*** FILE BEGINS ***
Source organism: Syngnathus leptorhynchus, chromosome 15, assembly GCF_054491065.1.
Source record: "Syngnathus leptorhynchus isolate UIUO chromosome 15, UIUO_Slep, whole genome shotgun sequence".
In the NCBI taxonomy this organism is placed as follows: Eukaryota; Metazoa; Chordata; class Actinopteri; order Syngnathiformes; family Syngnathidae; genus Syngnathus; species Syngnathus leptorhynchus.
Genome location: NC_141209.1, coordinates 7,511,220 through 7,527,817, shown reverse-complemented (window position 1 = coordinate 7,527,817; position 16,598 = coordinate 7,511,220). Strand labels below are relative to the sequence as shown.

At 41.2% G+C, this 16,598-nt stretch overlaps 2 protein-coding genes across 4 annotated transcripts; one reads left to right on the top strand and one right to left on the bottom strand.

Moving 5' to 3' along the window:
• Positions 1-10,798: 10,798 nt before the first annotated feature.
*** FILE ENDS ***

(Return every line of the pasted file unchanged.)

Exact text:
Source organism: Syngnathus leptorhynchus, chromosome 15, assembly GCF_054491065.1.
Source record: "Syngnathus leptorhynchus isolate UIUO chromosome 15, UIUO_Slep, whole genome shotgun sequence".
In the NCBI taxonomy this organism is placed as follows: Eukaryota; Metazoa; Chordata; class Actinopteri; order Syngnathiformes; family Syngnathidae; genus Syngnathus; species Syngnathus leptorhynchus.
Genome location: NC_141209.1, coordinates 7,511,220 through 7,527,817, shown reverse-complemented (window position 1 = coordinate 7,527,817; position 16,598 = coordinate 7,511,220). Strand labels below are relative to the sequence as shown.

At 41.2% G+C, this 16,598-nt stretch overlaps 2 protein-coding genes across 4 annotated transcripts; one reads left to right on the top strand and one right to left on the bottom strand.

Moving 5' to 3' along the window:
• Positions 1-10,798: 10,798 nt before the first annotated feature.